ST should be printing more of such features, not wasting ink on drivel like this.
(Companion piece to ST 200702021: The cat’s out of the bag)
Straits Times Interactive, Mind Your Body, 21 February 2007
Many animals from dogs and cats to horses and dolphins have played a role in the healing process.
Sigmund Freud, considered by many to be the father of modern psychology, once wrote to a friend of the sympathy his dog Jofi showed him while he was undergoing cancer treatment.It would be of no surprise to Freud that today, animals are used in therapy.
Mr Charlie Ho, the co-founder of Therapy Dogs Singapore, says that ‘dogs can do much more than us to help’.
Indeed, studies are now showing that to be true.
A study conducted in the United States at the University of California, Los Angeles, last year, showed visits by dogs to be more beneficial to patients with heart failure than visits by humans alone.
Patients who were visited by a dog and human showed a 17 per cent drop in epinephrine, a hormone produced by the body when stressed, after a 12-minute visit.
Those visited by a person alone showed only a 2 per cent drop in epinephrine levels after the 12 minutes.
Mr Ho has witnessed beneficial effects first-hand when visiting nursing homes, hospices and schools with volunteers and their dogs.
He tells the story of a lonely and depressed dementia patient who, having experienced business failure and family rejection, refused to talk to anybody.
But once they got the dog to do a few tricks the man started laughing.
Ms Kwok Yee Siang, an executive director at Bethany Methodist Nursing Home, adds that ’some residents who won’t even talk to the person in the bed next to them will talk to the dogs’.
An unhappy woman at Peacehaven Nursing Home wept one day because she was moved to the common area to meet canine visitors.
But her ‘tears turned to joy’ when a friendly dog licked her face, says Ms Angeline Ng, leader of the Singapore Kennel Club pet therapy team for the Peacehaven Nursing Home.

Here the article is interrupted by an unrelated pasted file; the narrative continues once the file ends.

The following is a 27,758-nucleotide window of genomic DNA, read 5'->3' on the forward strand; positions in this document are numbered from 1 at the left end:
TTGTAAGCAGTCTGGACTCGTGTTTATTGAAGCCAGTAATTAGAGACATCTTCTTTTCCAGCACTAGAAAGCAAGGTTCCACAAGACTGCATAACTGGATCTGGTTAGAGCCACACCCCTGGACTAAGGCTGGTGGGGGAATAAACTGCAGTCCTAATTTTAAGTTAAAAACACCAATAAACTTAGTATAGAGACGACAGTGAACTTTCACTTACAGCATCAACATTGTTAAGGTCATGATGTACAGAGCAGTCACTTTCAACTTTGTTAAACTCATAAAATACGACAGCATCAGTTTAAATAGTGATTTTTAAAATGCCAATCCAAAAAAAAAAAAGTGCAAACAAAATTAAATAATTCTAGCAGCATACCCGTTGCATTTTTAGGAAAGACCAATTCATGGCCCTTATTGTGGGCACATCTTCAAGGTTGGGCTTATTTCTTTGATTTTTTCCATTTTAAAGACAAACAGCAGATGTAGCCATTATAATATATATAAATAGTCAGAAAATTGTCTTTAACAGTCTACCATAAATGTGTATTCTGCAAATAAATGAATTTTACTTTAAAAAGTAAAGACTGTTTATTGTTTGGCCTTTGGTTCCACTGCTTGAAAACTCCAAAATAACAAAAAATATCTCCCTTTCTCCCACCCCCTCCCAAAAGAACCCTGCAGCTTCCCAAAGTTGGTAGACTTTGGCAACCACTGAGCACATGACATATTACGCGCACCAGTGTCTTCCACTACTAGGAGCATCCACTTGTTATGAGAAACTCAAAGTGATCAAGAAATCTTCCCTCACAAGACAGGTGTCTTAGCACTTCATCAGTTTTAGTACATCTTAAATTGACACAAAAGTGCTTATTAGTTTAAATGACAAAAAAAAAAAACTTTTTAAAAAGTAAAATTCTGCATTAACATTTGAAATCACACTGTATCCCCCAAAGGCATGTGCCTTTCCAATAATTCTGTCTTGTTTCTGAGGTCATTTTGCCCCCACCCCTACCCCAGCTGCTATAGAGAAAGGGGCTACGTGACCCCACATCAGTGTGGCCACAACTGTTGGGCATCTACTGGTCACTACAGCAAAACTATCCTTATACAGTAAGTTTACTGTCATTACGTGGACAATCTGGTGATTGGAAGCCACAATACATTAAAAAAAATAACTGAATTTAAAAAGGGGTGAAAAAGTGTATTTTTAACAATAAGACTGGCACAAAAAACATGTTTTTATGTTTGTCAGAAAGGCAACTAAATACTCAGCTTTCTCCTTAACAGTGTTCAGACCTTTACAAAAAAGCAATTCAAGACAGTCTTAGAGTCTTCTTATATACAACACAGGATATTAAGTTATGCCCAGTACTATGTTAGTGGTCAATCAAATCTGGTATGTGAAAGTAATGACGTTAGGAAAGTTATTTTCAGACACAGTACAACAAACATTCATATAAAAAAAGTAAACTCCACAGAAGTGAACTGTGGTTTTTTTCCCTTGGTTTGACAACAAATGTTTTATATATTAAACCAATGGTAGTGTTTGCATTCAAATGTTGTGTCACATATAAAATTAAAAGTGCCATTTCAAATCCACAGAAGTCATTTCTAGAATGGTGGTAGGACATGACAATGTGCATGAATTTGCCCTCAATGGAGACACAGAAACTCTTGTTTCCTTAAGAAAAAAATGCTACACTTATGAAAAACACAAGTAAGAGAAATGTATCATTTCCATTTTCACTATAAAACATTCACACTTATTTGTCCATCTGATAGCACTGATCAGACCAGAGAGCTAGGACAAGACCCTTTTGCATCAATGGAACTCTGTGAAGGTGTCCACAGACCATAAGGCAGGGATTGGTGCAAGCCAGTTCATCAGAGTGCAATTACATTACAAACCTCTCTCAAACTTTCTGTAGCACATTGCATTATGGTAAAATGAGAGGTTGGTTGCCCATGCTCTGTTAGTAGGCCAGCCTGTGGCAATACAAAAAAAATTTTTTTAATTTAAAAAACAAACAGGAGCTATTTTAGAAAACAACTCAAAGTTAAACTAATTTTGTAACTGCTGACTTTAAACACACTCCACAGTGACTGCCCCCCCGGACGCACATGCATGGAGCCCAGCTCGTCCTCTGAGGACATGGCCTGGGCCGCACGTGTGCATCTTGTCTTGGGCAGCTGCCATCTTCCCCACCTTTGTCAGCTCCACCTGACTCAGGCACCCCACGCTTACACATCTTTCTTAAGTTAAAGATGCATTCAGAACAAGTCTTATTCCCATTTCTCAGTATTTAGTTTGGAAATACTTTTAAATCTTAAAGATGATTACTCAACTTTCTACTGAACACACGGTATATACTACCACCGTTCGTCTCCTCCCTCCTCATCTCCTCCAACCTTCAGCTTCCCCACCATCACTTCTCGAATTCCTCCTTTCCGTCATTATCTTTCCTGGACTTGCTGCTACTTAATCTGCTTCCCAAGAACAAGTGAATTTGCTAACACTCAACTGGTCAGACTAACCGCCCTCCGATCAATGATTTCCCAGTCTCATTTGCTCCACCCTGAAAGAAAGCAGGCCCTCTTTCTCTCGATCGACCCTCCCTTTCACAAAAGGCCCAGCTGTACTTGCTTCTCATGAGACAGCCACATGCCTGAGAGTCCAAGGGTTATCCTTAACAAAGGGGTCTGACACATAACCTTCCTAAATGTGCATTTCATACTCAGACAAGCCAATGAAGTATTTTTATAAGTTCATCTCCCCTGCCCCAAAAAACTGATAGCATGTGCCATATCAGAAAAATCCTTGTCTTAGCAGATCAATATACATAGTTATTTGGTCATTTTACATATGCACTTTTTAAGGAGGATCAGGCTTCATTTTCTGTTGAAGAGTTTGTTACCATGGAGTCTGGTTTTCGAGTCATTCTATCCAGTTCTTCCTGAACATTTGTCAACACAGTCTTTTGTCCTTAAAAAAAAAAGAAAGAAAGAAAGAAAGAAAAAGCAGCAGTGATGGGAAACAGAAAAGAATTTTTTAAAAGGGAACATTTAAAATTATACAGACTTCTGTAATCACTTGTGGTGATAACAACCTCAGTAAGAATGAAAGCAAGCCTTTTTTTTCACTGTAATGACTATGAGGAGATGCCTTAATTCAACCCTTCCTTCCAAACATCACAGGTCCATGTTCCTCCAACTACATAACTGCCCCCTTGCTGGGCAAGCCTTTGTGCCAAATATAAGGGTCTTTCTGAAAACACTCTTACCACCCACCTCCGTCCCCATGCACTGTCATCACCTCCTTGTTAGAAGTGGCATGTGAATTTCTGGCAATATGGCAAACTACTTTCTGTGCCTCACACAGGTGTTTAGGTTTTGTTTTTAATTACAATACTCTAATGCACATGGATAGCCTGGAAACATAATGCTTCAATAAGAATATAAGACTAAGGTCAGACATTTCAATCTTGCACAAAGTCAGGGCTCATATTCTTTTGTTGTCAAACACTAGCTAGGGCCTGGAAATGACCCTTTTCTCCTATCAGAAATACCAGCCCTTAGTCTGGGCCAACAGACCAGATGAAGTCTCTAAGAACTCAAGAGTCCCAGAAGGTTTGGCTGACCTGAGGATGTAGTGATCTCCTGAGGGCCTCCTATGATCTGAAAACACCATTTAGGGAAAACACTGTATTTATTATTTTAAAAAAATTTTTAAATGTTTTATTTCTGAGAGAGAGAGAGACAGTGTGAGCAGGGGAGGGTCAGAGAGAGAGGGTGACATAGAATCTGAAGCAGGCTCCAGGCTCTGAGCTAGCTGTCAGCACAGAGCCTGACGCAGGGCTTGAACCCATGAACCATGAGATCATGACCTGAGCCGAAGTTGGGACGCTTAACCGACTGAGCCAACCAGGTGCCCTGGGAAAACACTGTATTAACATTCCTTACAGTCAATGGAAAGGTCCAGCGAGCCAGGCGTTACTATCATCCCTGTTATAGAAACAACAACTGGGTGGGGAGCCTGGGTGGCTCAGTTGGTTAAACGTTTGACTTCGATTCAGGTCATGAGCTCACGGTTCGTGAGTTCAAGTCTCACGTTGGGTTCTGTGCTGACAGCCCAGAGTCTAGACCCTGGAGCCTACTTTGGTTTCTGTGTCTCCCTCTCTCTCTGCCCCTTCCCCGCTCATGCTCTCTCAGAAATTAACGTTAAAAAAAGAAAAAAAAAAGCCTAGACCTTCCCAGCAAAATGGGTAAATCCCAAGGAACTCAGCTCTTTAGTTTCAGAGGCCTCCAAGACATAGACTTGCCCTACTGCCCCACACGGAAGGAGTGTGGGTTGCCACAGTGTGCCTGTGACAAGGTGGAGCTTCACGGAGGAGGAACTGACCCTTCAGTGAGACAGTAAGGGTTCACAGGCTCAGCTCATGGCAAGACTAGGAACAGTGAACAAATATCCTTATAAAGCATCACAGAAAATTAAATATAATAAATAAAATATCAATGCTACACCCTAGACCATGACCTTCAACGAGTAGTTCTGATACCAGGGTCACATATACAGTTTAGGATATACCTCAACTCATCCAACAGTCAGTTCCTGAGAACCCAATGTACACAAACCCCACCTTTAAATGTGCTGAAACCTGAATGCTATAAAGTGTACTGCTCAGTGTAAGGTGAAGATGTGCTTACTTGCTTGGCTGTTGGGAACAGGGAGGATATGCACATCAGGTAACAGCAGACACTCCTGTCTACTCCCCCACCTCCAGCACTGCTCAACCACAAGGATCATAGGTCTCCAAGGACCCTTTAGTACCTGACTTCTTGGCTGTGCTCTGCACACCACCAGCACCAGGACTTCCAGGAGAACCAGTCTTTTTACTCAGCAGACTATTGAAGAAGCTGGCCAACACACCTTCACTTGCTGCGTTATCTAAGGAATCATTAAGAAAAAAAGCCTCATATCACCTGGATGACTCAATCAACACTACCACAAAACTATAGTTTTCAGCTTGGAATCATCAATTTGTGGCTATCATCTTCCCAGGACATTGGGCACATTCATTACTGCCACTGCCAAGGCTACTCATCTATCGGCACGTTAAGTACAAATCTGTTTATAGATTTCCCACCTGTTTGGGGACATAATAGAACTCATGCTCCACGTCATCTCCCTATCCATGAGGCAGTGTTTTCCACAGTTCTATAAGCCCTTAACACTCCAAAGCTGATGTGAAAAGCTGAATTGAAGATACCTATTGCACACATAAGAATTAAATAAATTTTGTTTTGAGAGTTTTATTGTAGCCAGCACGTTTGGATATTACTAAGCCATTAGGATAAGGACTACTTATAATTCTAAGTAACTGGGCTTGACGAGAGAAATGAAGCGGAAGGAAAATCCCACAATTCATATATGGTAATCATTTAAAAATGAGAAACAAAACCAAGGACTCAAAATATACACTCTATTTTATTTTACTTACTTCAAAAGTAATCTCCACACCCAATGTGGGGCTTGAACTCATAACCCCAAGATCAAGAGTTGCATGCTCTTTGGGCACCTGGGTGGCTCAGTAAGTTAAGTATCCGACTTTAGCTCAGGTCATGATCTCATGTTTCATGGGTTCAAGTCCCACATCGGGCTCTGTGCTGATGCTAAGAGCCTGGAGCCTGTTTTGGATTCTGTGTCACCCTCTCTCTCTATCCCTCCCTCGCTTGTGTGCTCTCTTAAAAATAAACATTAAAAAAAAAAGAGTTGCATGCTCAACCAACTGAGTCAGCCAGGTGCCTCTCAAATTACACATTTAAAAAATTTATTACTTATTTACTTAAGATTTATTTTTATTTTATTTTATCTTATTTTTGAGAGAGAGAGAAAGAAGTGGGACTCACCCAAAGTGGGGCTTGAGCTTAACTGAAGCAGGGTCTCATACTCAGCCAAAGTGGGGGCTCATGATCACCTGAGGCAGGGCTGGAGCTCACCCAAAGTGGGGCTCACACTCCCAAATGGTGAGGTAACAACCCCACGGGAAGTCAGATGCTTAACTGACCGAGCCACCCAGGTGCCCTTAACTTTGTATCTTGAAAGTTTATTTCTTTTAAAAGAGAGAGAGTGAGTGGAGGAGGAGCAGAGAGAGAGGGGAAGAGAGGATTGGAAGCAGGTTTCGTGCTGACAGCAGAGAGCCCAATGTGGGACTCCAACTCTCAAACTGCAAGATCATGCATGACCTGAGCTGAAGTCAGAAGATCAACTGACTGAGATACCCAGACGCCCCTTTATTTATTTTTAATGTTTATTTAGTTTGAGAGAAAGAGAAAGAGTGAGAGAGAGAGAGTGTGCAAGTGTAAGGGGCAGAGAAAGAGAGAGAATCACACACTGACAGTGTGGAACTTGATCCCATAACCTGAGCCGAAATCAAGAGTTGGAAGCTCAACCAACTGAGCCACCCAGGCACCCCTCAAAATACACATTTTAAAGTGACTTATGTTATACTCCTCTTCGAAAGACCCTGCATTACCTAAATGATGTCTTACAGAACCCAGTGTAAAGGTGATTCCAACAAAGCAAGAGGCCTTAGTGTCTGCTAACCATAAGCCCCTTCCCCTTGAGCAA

Dogs aren’t the only animals that can be helpful.
At Riding For The Disabled Association of Singapore (RDA), the elderly and disabled have a chance to ride horses in a safe and secure environment.
Ms Bee Wee, the head instructor, recounts how the first word a mother heard her disabled child speak was the name of the horse: Fraggle.
And while not all riders bond as effectively with their horses, the act of riding the horse imparts benefits.
‘For a kid who can’t write an essay, to control a 2,200kg animal is a huge boost of self-confidence,’ says Ms Kathleen Weidler, a former teacher who’s been volunteering with RDA since September. ‘It’s something even their parents can’t do,’ she adds.
The same effect can be seen in mentally disabled children working with dogs, says Madam Girija Nambier, a volunteer management executive for the Asian Women’s Welfare Association educational services.
Learning how to walk the dogs boosts the child’s self-confidence, she says.
Riding a horse can also be of great help to the physically disabled by improving their core strength, muscle tone, coordination and balance, says Ms Wee.
Mrs Jodi Bonnette, a 48-year-old teacher at the Singapore American School, certainly thinks so. She says her son Zachary, a 12-year-old with Angelman’s Syndrome, a rare neuro-genetic disorder, can walk much better after having done horseback riding for a few years.
‘His posture’s better, as well as his stamina,’ she says.
Although he does physiotherapy a few times a week, she thinks that the RDA ‘has been the best programme for him’.
Learning to ride a horse can also help concentration.
Ms Wee recalls how a hyperactive autistic boy, unable to stay in one place, was sitting still on a horse by the end of the fourth session.
And if nothing else, working with animals makes people happy.
As Mr Ralph Haering, a 29-year-old RDA volunteer, puts it: ‘The children come in nervous and they leave happy.’